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The chestnut tree that provided Anne Frank with a visible link to the outside world while in hiding from the Nazis won a reprieve from the ax Tuesday when a judge ordered the city to reconsider whether the diseased tree can be saved.
Judge Jurjen Bade adjourned a hearing and took witnesses and court officials with him to personally inspect the tree, watching as experts tapped its trunk to point out the rotten wood afflicted by fungus.
He listened to experts from both sides, and looked to see what might be crushed if it fell, including the nearby Anne Frank House museum, which includes the apartment where the Jewish teenager and her family hid from the Nazis for 25 months during World War II.
Anne Frank referred to the tree several times in her diary as a comfort to her while she was confined in the concealed apartment adjacent to the courtyard where the tree stands. She could see it through the attic skylight, the only window that was not blacked out.
The Amsterdam city ruled last year that the tree, estimated to be 150 to 170 years old, was in danger of toppling and causing serious injury or damage. Conservationists said, however, it was strong enough to withstand a storm and could be saved. Last week, the city issued its order to fell the tree.
Reconvening in his courtroom after the inspection, Bade ruled that the city had given insufficient consideration to alternative plans, such as anchoring the tree with cables. He said it had failed to prove the tree was an imminent threat.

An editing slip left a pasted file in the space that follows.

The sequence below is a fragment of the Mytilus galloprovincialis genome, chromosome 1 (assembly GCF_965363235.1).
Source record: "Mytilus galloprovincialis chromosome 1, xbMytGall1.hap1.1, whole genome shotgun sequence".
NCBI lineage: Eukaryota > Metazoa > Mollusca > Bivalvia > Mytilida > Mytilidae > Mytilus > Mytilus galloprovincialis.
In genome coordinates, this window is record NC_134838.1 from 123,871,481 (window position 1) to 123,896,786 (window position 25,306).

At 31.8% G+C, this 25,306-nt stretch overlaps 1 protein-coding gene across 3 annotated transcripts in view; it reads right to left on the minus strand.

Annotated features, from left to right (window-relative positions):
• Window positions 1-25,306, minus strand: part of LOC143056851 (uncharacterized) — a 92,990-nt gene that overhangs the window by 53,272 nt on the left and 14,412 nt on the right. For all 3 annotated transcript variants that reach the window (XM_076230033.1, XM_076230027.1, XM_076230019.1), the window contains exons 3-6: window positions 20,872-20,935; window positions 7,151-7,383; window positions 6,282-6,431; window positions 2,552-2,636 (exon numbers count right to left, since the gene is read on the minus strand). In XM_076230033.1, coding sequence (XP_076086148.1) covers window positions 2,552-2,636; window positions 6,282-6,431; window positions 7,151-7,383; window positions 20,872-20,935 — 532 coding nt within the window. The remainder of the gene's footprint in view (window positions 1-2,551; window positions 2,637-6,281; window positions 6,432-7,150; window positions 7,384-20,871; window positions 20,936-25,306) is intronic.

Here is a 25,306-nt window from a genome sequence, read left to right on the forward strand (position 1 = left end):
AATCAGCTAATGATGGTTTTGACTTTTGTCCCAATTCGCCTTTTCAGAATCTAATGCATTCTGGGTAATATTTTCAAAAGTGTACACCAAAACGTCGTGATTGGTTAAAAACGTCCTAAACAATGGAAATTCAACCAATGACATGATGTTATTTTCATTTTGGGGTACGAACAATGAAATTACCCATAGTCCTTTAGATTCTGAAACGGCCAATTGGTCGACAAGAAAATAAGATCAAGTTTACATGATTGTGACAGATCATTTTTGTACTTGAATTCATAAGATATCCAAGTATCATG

Felling it would be "a last resort," he said, and told the city to meet with conservationists to find a solution. It was to have been cut down Wednesday at dawn.
In testimony earlier Tuesday, the Netherlands' Trees Institute argued to save the tree.
"This is a monumental tree of unusual cultural and historical value," Institute spokesman Edwin Koot testified. "It's a symbol of freedom all over the world and it summons forth a lot of emotion, as you can see."
The Anne Frank House, which had remained neutral until Tuesday, told the judge it favored cutting the tree, out of concern for the safety of the building and the hundreds of thousands of people who visit it each year.
Museum director Hans Westra said if the tree remains standing he would take legal action to ensure that the owner of the building where the tree stands, Henric Pommes, is held liable in case of injury or damage.
The museum already has taken grafts and plans to replace the tree with a sapling from the original.
"We would rather have a young living tree that will be 10 meters tall in 10 years," Westra said.
The Frank family was arrested in August 1944. Anne died in the Bergen-Belsen concentration camp eight months later, but her diary was rescued and has been read by millions.
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